“Pencils are about slowing down the pace of life,” Levesque said. “We are overwhelmed in the digital age. People constantly have their phones on. But pencils are an old-fashioned communication method. They slow down time.”

Levesque also loves the way pencils make you feel.

“When you use a pencil, your senses are awakened. The smell of the pencil. The sound of the pencil scratching on the paper,” she said. “You write differently with a pencil. You feel the softness. You are conscious of the speed.”

Levesque loves giving pencils away, and that generosity is made easier by the low cost of this obsession. Unlike some other collectibles, pencils are relatively inexpensive and accessible. The most expensive baseball cards go for millions of dollars; the most sought-after pencil in the world costs $900, while most go for $2 to $10.

“You could come in here and get three or four really good pencils for $10,” Griffith said. “It’s a fairly reasonable hobby.”

The pencil’s appeal even extends to younger Kenosha residents who have grown up in a digital world. Aspiring artist Alex Rothwell, 14, might be the only person in the eighth grade at Harborside Academy to be happy that she got pencils for her recent birthday.

“They were graphite Prismacolors and they are so great,” she said. They’re now part of a collection of pencils she started in the third grade with a big chest of art supplies. “A pencil is the first art tool you use.”

Carthage junior and art major Haley Schrock of Fort Wayne, Ind., said one of her favorite pencils is the Kimberly. But her favorite is the Prismacolor Turquoise 9B, a very soft pencil.

“Pencils are one of those small thing that you can enjoy for fun or make a real hobby,” Schrock said. “Like airplanes. You can make a paper airplane right now and throw it and be done, or you can make model airplanes.”

Carthage junior and graphic design major Samantha Payton of Sugar Grove, Ill., said that she likes weird pencils and Blackwings. She also enjoys pencils that are antiques.

“There are so many different kinds of pencils. Ones that are from World War II. With the old pencils, you can come up with a story behind it,” Payton said. Kenosha News



SANTA FE, NM: Chemical reactions are gradually darkening many of Georgia O'Keeffe's famously vibrant paintings, and art conservation experts are hoping new digital imaging tools can help them slow the damage.

Scientific experts in art conservation from Santa Fe, New Mexico, and the Chicago area announced plans this week to develop advanced 3-D imaging technology to detect destructive buildup in paintings by O'Keeffe and eventually other artists in museum collections around the world.

Dale Kronkright, art conservationist at the Georgia O'Keeffe Museum in Santa Fe, said the project builds on efforts that began in 2011 to monitor the preservation of O'Keeffe paintings using high-grade images from multiple sources of light. That prevented taking physical samples that might damage the works.

Destructive buildup of soap can emerge as paintings age. It happens as fats in the original oil paints combine with alkaline materials contained in pigments or drying agents.

Tiny blisters emerge in the paint and turn into protrusions that resemble tiny grains of sand and can appear translucent or white. Thousands of the tiny blemishes can noticeably darken a painting.

"They're a little bit bigger than human hair, and you can see them with the naked eye," Kronkright said.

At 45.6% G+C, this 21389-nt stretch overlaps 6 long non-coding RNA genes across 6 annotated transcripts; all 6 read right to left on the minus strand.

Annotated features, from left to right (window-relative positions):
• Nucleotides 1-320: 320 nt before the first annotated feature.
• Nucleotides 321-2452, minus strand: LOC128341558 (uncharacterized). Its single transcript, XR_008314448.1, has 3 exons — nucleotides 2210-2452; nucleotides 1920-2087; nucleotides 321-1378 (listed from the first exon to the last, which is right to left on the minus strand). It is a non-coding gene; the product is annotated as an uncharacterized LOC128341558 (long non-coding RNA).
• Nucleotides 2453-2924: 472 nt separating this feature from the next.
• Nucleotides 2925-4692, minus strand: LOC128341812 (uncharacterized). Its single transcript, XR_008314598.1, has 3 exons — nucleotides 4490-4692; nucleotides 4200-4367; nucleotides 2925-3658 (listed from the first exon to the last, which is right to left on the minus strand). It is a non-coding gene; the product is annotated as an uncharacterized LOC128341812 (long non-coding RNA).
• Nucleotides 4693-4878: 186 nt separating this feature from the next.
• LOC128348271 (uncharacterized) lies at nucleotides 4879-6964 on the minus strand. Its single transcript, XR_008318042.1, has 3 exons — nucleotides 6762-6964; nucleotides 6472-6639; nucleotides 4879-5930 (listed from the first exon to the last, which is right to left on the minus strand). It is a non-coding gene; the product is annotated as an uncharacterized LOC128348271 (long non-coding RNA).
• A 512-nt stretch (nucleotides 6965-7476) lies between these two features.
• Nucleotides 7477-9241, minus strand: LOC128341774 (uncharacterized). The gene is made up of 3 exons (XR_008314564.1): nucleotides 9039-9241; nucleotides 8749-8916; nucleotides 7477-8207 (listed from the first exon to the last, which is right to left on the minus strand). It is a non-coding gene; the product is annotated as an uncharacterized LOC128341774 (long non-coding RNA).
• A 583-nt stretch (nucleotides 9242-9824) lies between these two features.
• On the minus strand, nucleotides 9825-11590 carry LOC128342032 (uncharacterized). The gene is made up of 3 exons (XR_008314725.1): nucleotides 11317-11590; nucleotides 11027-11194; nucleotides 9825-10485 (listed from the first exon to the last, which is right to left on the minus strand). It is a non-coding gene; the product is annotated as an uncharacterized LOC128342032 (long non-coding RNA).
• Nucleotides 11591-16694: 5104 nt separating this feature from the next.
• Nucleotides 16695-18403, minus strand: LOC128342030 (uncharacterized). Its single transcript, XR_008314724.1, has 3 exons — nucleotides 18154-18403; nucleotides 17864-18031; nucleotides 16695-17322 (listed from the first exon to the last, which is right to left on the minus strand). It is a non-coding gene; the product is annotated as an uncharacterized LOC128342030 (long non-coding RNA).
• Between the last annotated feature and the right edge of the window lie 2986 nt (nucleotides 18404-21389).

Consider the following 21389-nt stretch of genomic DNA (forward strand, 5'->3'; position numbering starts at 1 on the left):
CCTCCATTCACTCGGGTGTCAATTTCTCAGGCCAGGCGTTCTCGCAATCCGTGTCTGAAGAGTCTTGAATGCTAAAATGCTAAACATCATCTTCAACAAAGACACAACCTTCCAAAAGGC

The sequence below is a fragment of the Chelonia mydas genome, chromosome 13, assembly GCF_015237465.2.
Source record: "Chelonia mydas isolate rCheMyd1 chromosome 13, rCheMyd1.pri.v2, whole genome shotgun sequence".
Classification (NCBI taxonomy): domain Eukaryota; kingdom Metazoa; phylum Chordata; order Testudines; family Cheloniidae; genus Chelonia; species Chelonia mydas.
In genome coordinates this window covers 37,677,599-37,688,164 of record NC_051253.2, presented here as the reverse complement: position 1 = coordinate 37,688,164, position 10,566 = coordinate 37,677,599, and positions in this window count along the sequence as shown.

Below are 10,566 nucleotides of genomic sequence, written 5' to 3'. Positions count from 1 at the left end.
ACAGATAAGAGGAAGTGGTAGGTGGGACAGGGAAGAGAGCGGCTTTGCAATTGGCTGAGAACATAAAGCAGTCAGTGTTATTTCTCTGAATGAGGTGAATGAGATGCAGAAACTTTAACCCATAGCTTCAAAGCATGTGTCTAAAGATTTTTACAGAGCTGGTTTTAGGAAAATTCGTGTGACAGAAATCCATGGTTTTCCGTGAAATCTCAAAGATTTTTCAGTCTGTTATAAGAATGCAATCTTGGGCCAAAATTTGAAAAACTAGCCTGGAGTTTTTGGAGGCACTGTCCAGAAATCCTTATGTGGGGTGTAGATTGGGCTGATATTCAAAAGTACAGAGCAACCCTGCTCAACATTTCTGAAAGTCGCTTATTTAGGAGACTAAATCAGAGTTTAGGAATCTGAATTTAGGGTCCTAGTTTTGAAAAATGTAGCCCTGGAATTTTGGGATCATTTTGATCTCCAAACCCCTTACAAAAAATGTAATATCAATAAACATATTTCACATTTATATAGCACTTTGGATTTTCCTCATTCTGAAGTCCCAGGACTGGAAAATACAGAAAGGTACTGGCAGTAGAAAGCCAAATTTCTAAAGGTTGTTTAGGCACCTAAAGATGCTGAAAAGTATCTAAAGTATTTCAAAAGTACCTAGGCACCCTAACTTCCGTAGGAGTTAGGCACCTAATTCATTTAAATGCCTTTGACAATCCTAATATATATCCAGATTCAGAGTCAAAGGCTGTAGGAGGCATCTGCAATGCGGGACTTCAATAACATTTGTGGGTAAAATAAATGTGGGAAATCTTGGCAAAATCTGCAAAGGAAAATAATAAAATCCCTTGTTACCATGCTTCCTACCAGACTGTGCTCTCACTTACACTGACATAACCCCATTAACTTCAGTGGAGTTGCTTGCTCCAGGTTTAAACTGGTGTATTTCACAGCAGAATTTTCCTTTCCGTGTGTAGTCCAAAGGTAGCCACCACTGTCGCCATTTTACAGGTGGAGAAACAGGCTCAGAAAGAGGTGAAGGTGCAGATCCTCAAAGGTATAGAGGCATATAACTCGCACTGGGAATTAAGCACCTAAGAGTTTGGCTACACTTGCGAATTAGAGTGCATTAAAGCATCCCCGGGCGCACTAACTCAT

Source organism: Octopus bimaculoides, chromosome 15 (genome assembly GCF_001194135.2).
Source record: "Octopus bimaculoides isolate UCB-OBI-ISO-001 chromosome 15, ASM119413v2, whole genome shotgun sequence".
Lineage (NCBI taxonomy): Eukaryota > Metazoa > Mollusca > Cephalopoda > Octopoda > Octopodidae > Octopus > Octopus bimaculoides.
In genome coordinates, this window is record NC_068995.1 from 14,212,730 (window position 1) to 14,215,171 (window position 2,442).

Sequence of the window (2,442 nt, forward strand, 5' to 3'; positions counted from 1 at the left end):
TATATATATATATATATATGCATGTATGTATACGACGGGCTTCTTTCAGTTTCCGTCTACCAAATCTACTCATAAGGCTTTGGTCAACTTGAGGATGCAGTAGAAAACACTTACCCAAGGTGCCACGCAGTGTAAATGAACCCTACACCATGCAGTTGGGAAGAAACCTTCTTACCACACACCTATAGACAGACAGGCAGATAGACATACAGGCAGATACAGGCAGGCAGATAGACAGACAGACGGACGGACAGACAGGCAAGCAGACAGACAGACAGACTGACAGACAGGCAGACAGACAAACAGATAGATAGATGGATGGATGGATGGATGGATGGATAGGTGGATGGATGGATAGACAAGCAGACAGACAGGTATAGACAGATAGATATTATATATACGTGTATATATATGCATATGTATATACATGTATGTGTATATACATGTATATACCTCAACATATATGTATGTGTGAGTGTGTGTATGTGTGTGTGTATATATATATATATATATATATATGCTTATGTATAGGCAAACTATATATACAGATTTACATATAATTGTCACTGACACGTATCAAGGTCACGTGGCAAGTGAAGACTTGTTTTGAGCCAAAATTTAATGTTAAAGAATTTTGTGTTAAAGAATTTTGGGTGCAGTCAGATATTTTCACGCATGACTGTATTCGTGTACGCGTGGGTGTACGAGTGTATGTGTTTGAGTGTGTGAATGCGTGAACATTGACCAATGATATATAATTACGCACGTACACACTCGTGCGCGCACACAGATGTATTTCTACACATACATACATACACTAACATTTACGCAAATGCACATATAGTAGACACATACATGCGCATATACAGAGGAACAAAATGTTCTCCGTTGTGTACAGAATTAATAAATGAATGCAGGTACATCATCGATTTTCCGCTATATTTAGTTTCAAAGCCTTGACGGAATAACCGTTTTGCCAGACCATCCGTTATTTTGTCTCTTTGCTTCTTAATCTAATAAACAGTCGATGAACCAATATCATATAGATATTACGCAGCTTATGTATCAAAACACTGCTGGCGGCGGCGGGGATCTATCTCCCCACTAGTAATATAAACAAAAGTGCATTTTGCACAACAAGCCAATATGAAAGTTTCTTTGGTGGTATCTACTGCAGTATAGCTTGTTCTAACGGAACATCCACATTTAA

The creeping problem looms not only over O'Keeffe's iconic paintings of enlarged flowers and the New Mexico desert but also the vast majority of 20th century oil paintings in museums, in part because professional-grade canvases from the period were primed with nondrying fats or oils, Kronkright said.

To develop imaging technology that can assess the growth of the protrusions, the National Endowment for the Humanities awarded $350,000 to the O'Keeffe museum and a collaborative art-conservation center run by Northwestern University and the Art Institute of Chicago.

The project aims to create a web-based system that allows any art conservator to upload and analyze images of paintings in efforts to limit damage from soap formation.

Scientists still do not fully understand what triggers and speeds up the formation — though changes in temperature and humidity during transportation are prime suspects, Kronkright said.

The two-year project is likely to record paintings under light frequencies that stretch beyond the visible spectrum in search of clues about the chemical composition of paintings. In the past, gathering that information would mean removing a postage-stamp-sized chip from the works.

"It now gives us a way to analyze the entire painting without taking any destructive samples whatsoever," Kronkright said. "That's a really big deal."

O'Keeffe's work offers a special opportunity to unravel the mystery of soap formation because so much is known and preserved about the techniques and materials she used on more than 800 paintings spanning a six-decade career, allowing for controlled experiments.

The Georgia O'Keeffe Museum first grew alarmed about soap protrusions to its collection in 2011, when a traveling exhibit returned with visible damage that couldn't be linked to vibrations or jostling, Kronkright said.

"Left unchecked, they will continue to grow, both grow in number and grow in size — and in damaging effect," he said.

He estimates that five paintings in the museum's collection have obvious damage linked to soap formation, while 90 percent of all O'Keeffe paintings are susceptible. WSB Radio


Utah Schoolteacher Fired for Showing Postcards of Nude Paintings in Art Class
Apparently some parents think paintings by Ingres, Modigliani, and Boucher are “pornography.”

A fifth-grade teacher in Utah was fired last month for showing his students postcards of famous works of art, a few of them featuring nudes. The teacher at Lincoln Elementary School, Mateo Rueda, a visual artist and native Colombian, first moved to the area to study art at Utah State University.